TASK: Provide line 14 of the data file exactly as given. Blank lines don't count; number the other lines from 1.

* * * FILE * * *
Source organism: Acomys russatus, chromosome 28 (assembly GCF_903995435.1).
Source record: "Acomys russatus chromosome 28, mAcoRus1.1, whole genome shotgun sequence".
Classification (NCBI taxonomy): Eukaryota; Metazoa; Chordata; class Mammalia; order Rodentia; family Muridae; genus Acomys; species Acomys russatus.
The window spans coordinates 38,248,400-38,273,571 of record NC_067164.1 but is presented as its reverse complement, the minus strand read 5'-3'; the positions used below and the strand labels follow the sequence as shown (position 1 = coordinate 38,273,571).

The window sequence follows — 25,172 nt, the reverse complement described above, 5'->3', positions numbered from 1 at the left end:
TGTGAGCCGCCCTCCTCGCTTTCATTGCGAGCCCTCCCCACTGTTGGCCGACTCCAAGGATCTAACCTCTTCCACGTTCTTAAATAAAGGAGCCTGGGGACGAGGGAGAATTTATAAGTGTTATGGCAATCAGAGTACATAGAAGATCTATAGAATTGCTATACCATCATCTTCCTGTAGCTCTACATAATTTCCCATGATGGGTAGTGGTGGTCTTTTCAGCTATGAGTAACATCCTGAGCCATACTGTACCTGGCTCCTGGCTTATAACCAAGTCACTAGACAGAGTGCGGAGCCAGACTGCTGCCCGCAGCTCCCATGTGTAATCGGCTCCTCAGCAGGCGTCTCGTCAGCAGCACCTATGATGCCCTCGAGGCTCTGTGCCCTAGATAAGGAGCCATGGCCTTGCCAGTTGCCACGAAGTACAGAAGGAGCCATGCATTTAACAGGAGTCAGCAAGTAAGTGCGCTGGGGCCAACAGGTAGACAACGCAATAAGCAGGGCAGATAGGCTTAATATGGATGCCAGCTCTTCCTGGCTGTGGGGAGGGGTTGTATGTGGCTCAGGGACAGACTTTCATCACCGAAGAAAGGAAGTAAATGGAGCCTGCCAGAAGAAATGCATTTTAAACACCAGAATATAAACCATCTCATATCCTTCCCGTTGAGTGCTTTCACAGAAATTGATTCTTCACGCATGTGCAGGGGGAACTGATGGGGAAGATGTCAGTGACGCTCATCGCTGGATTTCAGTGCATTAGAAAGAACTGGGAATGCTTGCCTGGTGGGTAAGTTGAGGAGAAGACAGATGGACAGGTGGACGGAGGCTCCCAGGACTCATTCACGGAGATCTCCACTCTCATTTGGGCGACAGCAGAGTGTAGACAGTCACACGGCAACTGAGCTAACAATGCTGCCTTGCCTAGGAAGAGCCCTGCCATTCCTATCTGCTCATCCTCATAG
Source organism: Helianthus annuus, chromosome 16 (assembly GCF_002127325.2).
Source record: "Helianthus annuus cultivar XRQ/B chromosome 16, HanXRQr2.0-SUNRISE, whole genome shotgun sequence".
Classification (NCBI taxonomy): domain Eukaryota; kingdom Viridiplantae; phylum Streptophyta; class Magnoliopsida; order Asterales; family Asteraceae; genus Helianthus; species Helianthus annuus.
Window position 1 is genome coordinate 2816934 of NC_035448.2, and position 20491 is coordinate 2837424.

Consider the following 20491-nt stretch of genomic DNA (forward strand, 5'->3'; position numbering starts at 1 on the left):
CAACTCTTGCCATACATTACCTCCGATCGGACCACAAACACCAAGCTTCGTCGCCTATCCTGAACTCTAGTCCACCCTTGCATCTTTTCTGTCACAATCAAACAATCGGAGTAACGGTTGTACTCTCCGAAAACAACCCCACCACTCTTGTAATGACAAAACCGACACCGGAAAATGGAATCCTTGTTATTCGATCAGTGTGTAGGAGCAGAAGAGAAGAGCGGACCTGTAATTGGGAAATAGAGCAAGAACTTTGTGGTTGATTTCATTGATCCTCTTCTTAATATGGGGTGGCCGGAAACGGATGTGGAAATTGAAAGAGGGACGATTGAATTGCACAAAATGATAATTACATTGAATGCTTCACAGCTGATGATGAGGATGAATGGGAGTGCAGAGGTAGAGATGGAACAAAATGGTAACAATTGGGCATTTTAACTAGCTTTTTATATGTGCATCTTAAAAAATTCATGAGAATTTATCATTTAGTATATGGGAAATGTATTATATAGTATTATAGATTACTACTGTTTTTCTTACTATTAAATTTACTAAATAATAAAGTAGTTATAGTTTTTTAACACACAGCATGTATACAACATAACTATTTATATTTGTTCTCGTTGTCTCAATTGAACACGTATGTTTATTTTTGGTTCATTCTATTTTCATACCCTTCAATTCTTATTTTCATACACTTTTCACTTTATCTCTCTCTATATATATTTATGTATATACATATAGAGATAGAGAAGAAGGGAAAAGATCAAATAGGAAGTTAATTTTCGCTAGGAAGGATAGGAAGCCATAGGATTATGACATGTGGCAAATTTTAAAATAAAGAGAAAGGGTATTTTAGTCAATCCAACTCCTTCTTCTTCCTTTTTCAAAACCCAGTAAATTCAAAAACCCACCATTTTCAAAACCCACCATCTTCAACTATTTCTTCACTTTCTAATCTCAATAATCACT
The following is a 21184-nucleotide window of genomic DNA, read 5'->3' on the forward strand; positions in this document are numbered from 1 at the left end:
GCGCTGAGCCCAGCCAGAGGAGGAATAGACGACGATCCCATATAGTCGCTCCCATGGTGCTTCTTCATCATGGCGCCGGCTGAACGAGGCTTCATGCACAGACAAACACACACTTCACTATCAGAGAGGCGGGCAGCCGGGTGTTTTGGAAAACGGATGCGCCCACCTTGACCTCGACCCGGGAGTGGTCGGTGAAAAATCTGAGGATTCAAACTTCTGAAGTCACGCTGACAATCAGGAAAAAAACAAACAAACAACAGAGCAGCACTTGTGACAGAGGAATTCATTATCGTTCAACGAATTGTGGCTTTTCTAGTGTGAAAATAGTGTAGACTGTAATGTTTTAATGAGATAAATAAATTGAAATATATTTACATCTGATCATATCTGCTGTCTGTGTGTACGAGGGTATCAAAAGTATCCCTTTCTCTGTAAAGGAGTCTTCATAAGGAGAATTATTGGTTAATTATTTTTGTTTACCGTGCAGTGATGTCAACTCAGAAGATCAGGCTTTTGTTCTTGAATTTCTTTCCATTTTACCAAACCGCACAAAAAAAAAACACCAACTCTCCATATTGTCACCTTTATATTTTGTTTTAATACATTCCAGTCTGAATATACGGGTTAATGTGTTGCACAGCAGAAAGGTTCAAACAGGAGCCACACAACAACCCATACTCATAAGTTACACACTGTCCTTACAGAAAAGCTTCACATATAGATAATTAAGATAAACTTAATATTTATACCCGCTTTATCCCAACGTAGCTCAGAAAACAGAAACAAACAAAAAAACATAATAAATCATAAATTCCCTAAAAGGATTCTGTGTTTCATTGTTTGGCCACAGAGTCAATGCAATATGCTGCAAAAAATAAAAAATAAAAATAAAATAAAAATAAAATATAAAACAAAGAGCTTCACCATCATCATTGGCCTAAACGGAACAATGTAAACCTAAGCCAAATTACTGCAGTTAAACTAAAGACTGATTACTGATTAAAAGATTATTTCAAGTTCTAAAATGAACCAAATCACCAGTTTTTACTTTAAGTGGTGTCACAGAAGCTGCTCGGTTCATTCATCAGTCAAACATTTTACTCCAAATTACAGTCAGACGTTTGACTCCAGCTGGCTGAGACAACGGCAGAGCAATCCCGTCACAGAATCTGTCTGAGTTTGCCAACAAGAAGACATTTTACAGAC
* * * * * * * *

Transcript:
GCGCTGAGCCCAGCCAGAGGAGGAATAGACGACGATCCCATATAGTCGCTCCCATGGTGCTTCTTCATCATGGCGCCGGCTGAACGAGGCTTCATGCACAGACAAACACACACTTCACTATCAGAGAGGCGGGCAGCCGGGTGTTTTGGAAAACGGATGCGCCCACCTTGACCTCGACCCGGGAGTGGTCGGTGAAAAATCTGAGGATTCAAACTTCTGAAGTCACGCTGACAATCAGGAAAAAAACAAACAAACAACAGAGCAGCACTTGTGACAGAGGAATTCATTATCGTTCAACGAATTGTGGCTTTTCTAGTGTGAAAATAGTGTAGACTGTAATGTTTTAATGAGATAAATAAATTGAAATATATTTACATCTGATCATATCTGCTGTCTGTGTGTACGAGGGTATCAAAAGTATCCCTTTCTCTGTAAAGGAGTCTTCATAAGGAGAATTATTGGTTAATTATTTTTGTTTACCGTGCAGTGATGTCAACTCAGAAGATCAGGCTTTTGTTCTTGAATTTCTTTCCATTTTACCAAACCGCACAAAAAAAAAACACCAACTCTCCATATTGTCACCTTTATATTTTGTTTTAATACATTCCAGTCTGAATATACGGGTTAATGTGTTGCACAGCAGAAAGGTTCAAACAGGAGCCACACAACAACCCATACTCATAAGTTACACACTGTCCTTACAGAAAAGCTTCACATATAGATAATTAAGATAAACTTAATATTTATACCCGCTTTATCCCAACGTAGCTCAGAAAACAGAAACAAACAAAAAAACATAATAAATCATAAATTCCCTAAAAGGATTCTGTGTTTCATTGTTTGGCCACAGAGTCAATGCAATATGCTGCAAAAAATAAAAAATAAAAATAAAATAAAAATAAAATATAAAACAAAGAGCTTCACCATCATCATTGGCCTAAACGGAACAATGTAAACCTAAGCCAAATTACTGCAGTTAAACTAAAGACTGATTACTGATTAAAAGATTATTTCAAGTTCTAAAATGAACCAAATCACCAGTTTTTACTTTAAGTGGTGTCACAGAAGCTGCTCGGTTCATTCATCAGTCAAACATTTTACTCCAAATTACAGTCAGACGTTTGACTCCAGCTGGCTGAGACAACGGCAGAGCAATCCCGTCACAGAATCTGTCTGAGTTTGCCAACAAGAAGACATTTTACAGAC